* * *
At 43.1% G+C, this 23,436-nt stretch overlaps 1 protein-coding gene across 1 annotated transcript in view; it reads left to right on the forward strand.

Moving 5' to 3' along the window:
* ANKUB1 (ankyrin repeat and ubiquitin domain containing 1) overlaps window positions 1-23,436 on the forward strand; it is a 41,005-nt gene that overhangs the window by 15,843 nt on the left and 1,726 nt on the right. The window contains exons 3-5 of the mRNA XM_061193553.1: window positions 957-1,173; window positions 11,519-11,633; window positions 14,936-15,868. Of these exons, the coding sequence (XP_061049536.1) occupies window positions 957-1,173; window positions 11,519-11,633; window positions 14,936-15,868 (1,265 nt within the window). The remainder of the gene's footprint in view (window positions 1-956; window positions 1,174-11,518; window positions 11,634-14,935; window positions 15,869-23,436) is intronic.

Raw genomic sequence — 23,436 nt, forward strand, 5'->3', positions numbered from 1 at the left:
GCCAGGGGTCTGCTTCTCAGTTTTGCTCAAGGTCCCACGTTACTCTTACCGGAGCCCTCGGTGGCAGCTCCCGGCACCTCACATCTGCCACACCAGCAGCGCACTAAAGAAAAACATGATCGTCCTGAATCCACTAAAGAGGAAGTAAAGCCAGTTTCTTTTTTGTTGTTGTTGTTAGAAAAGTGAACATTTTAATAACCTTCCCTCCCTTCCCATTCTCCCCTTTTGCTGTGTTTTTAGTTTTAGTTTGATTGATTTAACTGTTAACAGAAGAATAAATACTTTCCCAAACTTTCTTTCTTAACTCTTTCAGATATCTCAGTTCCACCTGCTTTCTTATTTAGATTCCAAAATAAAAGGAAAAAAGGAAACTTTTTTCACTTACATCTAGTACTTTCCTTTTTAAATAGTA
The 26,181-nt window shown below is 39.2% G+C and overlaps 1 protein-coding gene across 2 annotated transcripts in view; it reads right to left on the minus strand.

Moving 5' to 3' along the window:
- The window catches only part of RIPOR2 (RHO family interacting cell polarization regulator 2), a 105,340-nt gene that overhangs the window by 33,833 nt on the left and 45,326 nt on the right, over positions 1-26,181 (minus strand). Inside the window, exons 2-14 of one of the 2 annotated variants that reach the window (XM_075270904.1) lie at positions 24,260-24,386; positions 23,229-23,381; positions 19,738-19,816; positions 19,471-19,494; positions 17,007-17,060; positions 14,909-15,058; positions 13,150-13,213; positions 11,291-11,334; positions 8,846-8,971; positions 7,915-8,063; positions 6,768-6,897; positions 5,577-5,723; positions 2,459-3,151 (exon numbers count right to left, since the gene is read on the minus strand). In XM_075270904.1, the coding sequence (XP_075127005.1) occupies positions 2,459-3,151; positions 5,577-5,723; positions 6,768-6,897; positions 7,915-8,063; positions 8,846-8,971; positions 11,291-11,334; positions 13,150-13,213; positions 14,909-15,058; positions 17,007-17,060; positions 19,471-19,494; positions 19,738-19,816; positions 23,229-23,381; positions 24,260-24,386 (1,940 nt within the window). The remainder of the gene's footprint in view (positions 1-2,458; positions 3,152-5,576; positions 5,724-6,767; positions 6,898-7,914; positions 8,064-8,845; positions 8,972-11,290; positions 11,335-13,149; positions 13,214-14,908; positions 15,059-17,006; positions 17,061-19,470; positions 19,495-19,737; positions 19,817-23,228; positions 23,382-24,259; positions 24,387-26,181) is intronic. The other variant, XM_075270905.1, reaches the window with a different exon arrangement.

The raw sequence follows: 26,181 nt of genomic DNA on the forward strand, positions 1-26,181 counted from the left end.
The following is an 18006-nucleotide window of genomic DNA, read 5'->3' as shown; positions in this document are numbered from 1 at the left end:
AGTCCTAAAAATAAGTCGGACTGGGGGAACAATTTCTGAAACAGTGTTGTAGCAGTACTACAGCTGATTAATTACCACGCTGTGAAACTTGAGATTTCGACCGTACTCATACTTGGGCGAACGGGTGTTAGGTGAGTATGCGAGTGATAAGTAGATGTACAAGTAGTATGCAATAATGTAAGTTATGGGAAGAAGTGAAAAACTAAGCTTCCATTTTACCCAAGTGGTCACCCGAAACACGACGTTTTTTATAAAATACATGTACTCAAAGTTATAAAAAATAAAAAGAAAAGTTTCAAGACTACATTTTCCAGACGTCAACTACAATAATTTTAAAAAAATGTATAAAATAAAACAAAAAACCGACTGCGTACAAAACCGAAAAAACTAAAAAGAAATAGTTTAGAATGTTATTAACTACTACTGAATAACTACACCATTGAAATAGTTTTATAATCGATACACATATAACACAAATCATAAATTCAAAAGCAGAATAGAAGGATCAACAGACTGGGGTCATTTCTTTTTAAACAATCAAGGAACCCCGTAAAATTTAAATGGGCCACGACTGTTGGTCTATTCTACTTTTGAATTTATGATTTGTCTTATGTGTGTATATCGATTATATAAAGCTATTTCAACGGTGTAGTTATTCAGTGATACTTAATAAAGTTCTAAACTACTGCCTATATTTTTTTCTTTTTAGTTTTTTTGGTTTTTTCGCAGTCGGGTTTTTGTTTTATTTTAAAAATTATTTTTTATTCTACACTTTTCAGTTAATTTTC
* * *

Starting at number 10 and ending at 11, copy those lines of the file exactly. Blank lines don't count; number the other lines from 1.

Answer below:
The following is an 18006-nucleotide window of genomic DNA, read 5'->3' as shown; positions in this document are numbered from 1 at the left end:
AGTCCTAAAAATAAGTCGGACTGGGGGAACAATTTCTGAAACAGTGTTGTAGCAGTACTACAGCTGATTAATTACCACGCTGTGAAACTTGAGATTTCGACCGTACTCATACTTGGGCGAACGGGTGTTAGGTGAGTATGCGAGTGATAAGTAGATGTACAAGTAGTATGCAATAATGTAAGTTATGGGAAGAAGTGAAAAACTAAGCTTCCATTTTACCCAAGTGGTCACCCGAAACACGACGTTTTTTATAAAATACATGTACTCAAAGTTATAAAAAATAAAAAGAAAAGTTTCAAGACTACATTTTCCAGACGTCAACTACAATAATTTTAAAAAAATGTATAAAATAAAACAAAAAACCGACTGCGTACAAAACCGAAAAAACTAAAAAGAAATAGTTTAGAATGTTATTAACTACTACTGAATAACTACACCATTGAAATAGTTTTATAATCGATACACATATAACACAAATCATAAATTCAAAAGCAGAATAGAAGGATCAACAGACTGGGGTCATTTCTTTTTAAACAATCAAGGAACCCCGTAAAATTTAAATGGGCCACGACTGTTGGTCTATTCTACTTTTGAATTTATGATTTGTCTTATGTGTGTATATCGATTATATAAAGCTATTTCAACGGTGTAGTTATTCAGTGATACTTAATAAAGTTCTAAACTACTGCCTATATTTTTTTCTTTTTAGTTTTTTTGGTTTTTTCGCAGTCGGGTTTTTGTTTTATTTTAAAAATTATTTTTTATTCTACACTTTTCAGTTAATTTTC